The current craft beer boom traces its roots back to the trail blazed by a few pioneering importers who gave Thailand a tantalizing taste of America’s small-batch IPAs and ales. Back in 2012, Beervana was the first company to import “craft beer” to Thailand, starting out with Rogue, a brewery from Oregon in the USA. To introduce Bangkokians to the idea that spending B250 on a beer is perfectly sane, Beervana founders Aaron Grieser and Brian Bartusch first had to give away 400 bottles as samples. Nowadays Thailand sits alongside Brazil, South Korea and the United Kingdom as the fastest growing markets for American craft beer (American Brewers Association, 2015).

Bartusch disagrees that big beer’s involvement in the Thai craft scene will come to any good, citing past experiences in the US. “I think it’s bad. [Singha] are trying to grasp and follow a trend but their motives are purely profit-driven,” he says. “[The big beer companies] are trying to get some recognition from the craft world by sponsoring events and likely buying craft brands just like the big breweries in the USA and other places. But it’s a marketing ploy and certainly does not come as part of the quest for better beer that led the craft movement.”

Rather than embrace the craft movement, Thailand’s restrictive market means we’re falling behind others in the region. “Look at Vietnam, 12 new breweries and brewpubs in the past three years! In Thailand, zero. Of course big beer companies in Thailand would never lobby to change these archaic regulations because they have a monopoly,” he says.


Monopoly or no monopoly, the craft beer scene can take some positives from big investment. Chit Beer’s Wichit Saiklao was one of the first of a new-wave of local brewers, and has been fined three times for hosting brewing workshops at his bar on Koh Kret island. Despite this, he welcomes the contribution that big breweries can make to the craft beer scene, if it strengthens the standard of local brews.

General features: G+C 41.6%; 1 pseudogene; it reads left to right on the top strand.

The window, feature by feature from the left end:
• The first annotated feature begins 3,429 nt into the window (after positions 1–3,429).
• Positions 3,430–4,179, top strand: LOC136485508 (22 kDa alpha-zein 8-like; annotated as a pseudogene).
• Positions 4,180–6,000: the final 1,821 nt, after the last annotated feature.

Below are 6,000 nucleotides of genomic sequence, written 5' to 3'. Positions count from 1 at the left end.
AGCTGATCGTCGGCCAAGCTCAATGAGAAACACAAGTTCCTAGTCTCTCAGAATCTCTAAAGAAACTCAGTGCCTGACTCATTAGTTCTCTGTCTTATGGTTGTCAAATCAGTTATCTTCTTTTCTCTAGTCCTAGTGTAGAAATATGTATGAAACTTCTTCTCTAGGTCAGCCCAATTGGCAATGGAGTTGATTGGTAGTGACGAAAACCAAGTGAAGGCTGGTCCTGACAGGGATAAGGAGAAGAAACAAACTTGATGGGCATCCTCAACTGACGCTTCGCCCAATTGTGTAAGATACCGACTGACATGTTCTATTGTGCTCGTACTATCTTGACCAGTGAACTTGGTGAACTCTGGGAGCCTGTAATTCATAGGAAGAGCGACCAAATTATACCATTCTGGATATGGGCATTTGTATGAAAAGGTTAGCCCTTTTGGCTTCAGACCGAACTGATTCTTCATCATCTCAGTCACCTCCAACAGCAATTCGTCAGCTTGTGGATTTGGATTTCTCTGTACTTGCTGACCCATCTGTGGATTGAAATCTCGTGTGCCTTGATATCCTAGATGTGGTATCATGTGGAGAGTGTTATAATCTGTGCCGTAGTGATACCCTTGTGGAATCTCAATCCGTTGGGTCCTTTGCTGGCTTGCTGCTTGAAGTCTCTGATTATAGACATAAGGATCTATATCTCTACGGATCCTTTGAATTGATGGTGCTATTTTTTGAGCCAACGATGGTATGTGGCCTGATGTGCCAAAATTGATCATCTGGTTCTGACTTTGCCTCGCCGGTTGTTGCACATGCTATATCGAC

“I’m always happy to see the big guys getting involved in the Thai craft beer scene,” says Wichit. “Just because its craft beer doesn’t mean it has to have a limit on who can get into it. “It’s a normal thing to have new players in the scene as it’s just verifying that this trend is growing.”

Ironically, Wichit’s knows better than anyone the complicated measures it takes to make a craft beer legal in Thailand. He is part of a collective of local brewers leading a new project called the Mitr Sam Phan Brewery, a cooperative which could revolutionize the Thai craft beer scene. Together with Deva hops farm, Pattaya’s Wizard Brewery, Red Stone Brewery from Phatthalung, Kitten Beer in Prathumthani and Mickleheim Brewery from Bangkok, he is on the verge of opening the "largest craft brewery in Thailand," which would allow up to 10 aspiring beer-makers at any one time to practice their craft legally and let the public taste the results. All going to plan, Mitr Sam Phan could be up and running as a legal brewpub before the end of the year, giving craft brewers a safe environment in which to perfect their product taking their operations abroad.

This complicated (and expensive) solution to Thailand’s anti-brewing laws is not the perfect situation, but until this country introduces a level playing ground for big and small breweries, it should help with the one thing most people want: better beer.